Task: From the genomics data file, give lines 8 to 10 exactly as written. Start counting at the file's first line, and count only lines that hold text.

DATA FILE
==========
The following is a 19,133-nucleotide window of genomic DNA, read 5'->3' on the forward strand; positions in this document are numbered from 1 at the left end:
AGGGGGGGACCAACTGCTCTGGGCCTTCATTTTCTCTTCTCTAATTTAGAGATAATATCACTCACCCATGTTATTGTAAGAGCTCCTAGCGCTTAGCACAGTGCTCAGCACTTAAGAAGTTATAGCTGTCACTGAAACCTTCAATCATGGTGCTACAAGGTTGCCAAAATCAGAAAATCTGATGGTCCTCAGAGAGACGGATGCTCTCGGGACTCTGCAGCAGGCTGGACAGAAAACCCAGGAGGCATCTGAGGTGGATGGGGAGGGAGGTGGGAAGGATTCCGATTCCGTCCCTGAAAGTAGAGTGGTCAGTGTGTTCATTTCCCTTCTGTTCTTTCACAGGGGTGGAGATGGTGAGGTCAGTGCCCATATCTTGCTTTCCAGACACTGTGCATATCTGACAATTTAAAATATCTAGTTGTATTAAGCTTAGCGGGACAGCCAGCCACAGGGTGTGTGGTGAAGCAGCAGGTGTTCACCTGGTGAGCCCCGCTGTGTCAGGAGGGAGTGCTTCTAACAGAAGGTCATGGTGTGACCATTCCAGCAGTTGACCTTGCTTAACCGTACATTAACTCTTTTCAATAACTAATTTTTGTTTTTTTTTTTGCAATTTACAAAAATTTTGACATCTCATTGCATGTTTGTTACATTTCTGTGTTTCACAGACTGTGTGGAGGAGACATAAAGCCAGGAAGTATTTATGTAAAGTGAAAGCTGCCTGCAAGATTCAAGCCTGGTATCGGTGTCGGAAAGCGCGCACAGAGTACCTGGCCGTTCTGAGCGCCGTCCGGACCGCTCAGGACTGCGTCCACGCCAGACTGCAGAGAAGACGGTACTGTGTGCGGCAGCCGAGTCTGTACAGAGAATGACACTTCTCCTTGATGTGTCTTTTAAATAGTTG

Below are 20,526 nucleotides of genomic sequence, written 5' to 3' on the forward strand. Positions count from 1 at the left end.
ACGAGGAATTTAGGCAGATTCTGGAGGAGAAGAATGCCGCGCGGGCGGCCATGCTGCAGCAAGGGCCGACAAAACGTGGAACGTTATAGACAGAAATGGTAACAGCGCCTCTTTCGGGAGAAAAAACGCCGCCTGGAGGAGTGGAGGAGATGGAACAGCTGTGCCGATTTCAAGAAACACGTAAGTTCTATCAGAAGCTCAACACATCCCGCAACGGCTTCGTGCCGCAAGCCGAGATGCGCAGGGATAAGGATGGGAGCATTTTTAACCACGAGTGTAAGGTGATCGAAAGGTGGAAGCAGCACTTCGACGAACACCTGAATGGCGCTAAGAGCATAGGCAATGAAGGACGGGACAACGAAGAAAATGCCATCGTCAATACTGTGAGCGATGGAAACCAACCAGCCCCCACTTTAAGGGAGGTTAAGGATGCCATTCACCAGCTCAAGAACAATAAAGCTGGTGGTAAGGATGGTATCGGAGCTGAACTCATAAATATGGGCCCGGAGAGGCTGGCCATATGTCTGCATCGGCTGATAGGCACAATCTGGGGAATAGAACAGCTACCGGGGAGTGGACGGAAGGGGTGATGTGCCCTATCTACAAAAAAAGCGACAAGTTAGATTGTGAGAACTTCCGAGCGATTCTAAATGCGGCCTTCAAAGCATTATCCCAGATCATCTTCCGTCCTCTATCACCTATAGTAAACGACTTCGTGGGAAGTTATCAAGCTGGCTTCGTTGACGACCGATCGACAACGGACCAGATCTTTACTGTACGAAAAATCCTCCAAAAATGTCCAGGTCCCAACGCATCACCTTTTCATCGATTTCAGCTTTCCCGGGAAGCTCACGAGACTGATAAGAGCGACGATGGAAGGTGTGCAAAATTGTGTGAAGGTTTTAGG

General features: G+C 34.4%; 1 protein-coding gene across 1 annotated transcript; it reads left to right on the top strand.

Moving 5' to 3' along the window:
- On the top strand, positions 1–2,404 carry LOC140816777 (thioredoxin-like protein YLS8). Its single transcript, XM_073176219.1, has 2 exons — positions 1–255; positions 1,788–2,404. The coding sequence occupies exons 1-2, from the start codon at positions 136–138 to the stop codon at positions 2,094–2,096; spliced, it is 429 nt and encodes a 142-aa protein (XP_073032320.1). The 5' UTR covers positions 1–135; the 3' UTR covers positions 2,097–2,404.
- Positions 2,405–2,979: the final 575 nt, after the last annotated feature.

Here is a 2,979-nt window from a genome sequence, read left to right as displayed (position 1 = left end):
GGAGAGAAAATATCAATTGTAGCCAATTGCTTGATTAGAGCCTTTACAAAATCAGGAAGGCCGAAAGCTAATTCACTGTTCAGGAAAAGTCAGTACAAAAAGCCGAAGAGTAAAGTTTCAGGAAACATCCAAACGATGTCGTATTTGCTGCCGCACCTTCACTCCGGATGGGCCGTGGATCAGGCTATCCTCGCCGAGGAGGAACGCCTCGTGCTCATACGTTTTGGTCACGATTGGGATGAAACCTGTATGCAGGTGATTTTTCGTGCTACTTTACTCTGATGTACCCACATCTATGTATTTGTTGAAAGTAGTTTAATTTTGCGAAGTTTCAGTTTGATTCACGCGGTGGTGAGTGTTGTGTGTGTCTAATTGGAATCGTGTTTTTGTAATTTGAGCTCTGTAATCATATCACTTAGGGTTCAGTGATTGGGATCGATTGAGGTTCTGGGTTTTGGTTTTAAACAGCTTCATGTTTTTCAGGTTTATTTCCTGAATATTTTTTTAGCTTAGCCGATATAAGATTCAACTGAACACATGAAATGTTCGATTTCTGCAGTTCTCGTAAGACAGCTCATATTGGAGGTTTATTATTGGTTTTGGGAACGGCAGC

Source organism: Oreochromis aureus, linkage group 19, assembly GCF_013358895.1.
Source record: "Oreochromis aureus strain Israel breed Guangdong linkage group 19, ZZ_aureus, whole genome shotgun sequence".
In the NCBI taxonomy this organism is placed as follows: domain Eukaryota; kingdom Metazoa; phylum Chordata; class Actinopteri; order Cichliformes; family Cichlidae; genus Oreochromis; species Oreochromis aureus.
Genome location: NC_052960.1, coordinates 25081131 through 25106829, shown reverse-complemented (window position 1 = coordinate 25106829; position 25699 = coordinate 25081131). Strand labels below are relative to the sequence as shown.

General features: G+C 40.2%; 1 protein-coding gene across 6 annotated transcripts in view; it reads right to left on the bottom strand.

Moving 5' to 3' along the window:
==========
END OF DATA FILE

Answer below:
- Positions 2,405–2,979: the final 575 nt, after the last annotated feature.

Here is a 2,979-nt window from a genome sequence, read left to right as displayed (position 1 = left end):
GGAGAGAAAATATCAATTGTAGCCAATTGCTTGATTAGAGCCTTTACAAAATCAGGAAGGCCGAAAGCTAATTCACTGTTCAGGAAAAGTCAGTACAAAAAGCCGAAGAGTAAAGTTTCAGGAAACATCCAAACGATGTCGTATTTGCTGCCGCACCTTCACTCCGGATGGGCCGTGGATCAGGCTATCCTCGCCGAGGAGGAACGCCTCGTGCTCATACGTTTTGGTCACGATTGGGATGAAACCTGTATGCAGGTGATTTTTCGTGCTACTTTACTCTGATGTACCCACATCTATGTATTTGTTGAAAGTAGTTTAATTTTGCGAAGTTTCAGTTTGATTCACGCGGTGGTGAGTGTTGTGTGTGTCTAATTGGAATCGTGTTTTTGTAATTTGAGCTCTGTAATCATATCACTTAGGGTTCAGTGATTGGGATCGATTGAGGTTCTGGGTTTTGGTTTTAAACAGCTTCATGTTTTTCAGGTTTATTTCCTGAATATTTTTTTAGCTTAGCCGATATAAGATTCAACTGAACACATGAAATGTTCGATTTCTGCAGTTCTCGTAAGACAGCTCATATTGGAGGTTTATTATTGGTTTTGGGAACGGCAGC